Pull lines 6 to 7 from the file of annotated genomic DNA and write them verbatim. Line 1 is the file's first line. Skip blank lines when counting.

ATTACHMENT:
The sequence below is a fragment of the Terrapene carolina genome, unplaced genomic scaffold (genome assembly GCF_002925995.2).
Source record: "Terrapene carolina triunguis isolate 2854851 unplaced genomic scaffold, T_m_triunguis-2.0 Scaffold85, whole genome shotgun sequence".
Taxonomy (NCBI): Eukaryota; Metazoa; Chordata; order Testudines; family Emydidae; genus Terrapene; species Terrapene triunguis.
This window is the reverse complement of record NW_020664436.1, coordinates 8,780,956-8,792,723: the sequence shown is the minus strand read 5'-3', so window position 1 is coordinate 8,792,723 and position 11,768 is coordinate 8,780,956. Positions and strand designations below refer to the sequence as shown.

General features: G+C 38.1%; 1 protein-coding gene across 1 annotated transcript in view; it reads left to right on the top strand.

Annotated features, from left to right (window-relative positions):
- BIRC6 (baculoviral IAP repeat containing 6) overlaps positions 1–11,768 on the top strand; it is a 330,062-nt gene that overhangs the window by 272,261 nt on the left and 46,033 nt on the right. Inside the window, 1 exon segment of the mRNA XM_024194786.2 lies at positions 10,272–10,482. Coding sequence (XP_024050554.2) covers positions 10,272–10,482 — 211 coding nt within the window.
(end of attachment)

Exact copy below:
Annotated features, from left to right (window-relative positions):
- BIRC6 (baculoviral IAP repeat containing 6) overlaps positions 1–11,768 on the top strand; it is a 330,062-nt gene that overhangs the window by 272,261 nt on the left and 46,033 nt on the right. Inside the window, 1 exon segment of the mRNA XM_024194786.2 lies at positions 10,272–10,482. Coding sequence (XP_024050554.2) covers positions 10,272–10,482 — 211 coding nt within the window.